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Indexes & FillFactor Expand / Collapse
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Posted Wednesday, July 9, 2008 1:32 PM
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I am not a DBA but play one at work and not very well.

I have a very large DB (1 billion rows) in several tables. The average table size is about 75mil rows. I append about 15 million rows a week to several tables. My question revolves around fill factor. My limited knowledge tells me if i have a low fill factor, index fragmentation will remain low but I/O could suffer due to more pages. If i go high the opposite will happen.

How does the fill factor impact my inserts?? If fill factor is low, do inserts take longer??

Also-
If i schedule a job/maintenance plan to drop and rebuild or create with drop_existing on, do i need to worry about fragmentation and therefor set my fillfactor to 100?

Any insight would be much appreciated

Thanks

Peter
Post #531191
Posted Wednesday, July 9, 2008 1:56 PM
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Here is part of where being a DBA can be a bit of an art.

Indexes and fragmentation can be avoided in several ways. First - let's get the clustered index out of the way - 99.99% of the time every table should have a clustered index. This orders the physical table data in the order of the index. Since this is the order of all of the data and every other index uses the clustered index to retrieve data, it is super important to not fragment it - so make sure to think that one through most carefully.

Here is a simplified version:
If you add data to a table in the same order an index is in, it will essentially not fragment during your inserts. You will always be adding data to the end of the index so you will not split pages. So, try to plan your indexing and your inserts together. If you have a bulk insert happening regularly, try to insert in the order of your clustered index and it will save you lots of reindexing.

If you have a lot of sparse inserts or indexes that contradict the order you add data, these are the ones to use a fillfactor to help you out. Having a fillfactor basically just leaves space when an index is created so you have the ability to add data without splitting a page to get more space in your index. Every time you have to split a page you hurt performance because the new page ends up in a poorer position on the physical disk - requiring the read head to move really far.

Having a ton of empty space in your indexes can slow you down a bit, but the pages being in the correct place on disk is so helpful that the performance hit you take moving from one page to another is usually pretty low. If you have a lot of queries that return records that are immediately next to each other, it can be helpful to have them on the same page, but a bigger fillfactor is usually a safer performance approach. The big problem is you will drastically increase the size of your database with a really low fillfactor, so be careful.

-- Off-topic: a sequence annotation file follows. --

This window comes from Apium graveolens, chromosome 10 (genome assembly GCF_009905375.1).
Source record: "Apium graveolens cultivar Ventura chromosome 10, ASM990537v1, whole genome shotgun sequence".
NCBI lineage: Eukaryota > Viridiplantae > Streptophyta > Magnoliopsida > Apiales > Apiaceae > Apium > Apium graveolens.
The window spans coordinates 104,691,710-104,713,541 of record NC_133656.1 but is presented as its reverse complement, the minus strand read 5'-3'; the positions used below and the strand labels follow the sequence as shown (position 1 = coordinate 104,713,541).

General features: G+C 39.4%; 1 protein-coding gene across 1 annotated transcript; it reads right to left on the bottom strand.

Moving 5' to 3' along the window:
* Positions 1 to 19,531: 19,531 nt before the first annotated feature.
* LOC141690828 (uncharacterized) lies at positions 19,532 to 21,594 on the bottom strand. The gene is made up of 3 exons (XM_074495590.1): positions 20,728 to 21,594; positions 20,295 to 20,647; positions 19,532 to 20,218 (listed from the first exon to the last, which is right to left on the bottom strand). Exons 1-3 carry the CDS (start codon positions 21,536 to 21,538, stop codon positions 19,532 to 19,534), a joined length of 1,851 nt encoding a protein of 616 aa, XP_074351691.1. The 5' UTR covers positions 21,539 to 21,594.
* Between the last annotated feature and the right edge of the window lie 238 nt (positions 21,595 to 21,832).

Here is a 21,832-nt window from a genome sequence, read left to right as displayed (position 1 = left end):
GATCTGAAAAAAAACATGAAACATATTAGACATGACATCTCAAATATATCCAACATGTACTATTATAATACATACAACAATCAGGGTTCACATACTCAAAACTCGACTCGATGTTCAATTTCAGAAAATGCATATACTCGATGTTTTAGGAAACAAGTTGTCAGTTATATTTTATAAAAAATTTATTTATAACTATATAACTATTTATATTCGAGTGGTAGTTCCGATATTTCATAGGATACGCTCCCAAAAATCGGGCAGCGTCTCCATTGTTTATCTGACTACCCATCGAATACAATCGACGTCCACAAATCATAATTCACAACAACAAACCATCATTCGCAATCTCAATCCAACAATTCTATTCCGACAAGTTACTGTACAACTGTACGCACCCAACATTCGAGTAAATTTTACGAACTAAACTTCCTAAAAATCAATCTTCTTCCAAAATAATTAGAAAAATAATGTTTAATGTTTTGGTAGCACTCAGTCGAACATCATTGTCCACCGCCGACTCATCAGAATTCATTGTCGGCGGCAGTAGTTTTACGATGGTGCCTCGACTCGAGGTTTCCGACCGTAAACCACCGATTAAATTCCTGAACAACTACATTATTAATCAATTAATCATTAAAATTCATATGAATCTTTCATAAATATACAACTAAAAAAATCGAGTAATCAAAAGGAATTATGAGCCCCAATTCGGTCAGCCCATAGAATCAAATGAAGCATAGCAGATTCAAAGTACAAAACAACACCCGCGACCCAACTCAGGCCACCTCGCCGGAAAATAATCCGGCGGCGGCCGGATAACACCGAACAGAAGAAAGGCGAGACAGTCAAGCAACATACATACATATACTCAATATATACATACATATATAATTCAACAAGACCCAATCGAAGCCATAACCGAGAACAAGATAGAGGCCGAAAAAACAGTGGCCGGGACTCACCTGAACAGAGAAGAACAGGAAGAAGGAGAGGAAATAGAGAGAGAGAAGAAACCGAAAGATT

Now, taking this and other posted information into account, you should be able to plan a bit. Focus on ensuring you don't fragment your clustered indexes. For the other indexes, plan a fillfactor that keeps fragmentation down and reindex just the ones that fragment frequently when you have to. Don't reindex everything all at once, schedule and plan to match when they are fragmenting.
Post #531204
Posted Wednesday, July 9, 2008 2:00 PM
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Fill factor is not a representation of index fragmentation. The fill factor setting tells SQL Server how full to fill the index pages when creating a new index. If you specify 80%, the index building operation will fill each page to 80% of capacity and then move on to a new page. The idea of leaving free space is that eventually, in the event of a clustered index since it is the data row, you'll be updating the row and the row update could require more space. If there if free space in the page, the update can happen right there with no problem. If there is not free space, you end up with what we call a page split. Page splits have a negative impact on I/O. You can also get page splits when INSERTing data if the clustered index is build on an non-sequential column. Since the clustered index physically orders the data, creating a clustered index on an non-sequential value means that the data must be moved around so the the newly inserted row has room in the correct order on that page.

Long story short, the free space is there so as to avoid page splits and increase insert/update performance. Having the fill factor set for too much free space will have a negative impact on your SELECT queries as more data pages will need to be read into the buffer to satisfy the query results. This leaves us, as the DBAs, with the task of balancing out the negative side effects of page splits with the negative side effects of too much free space.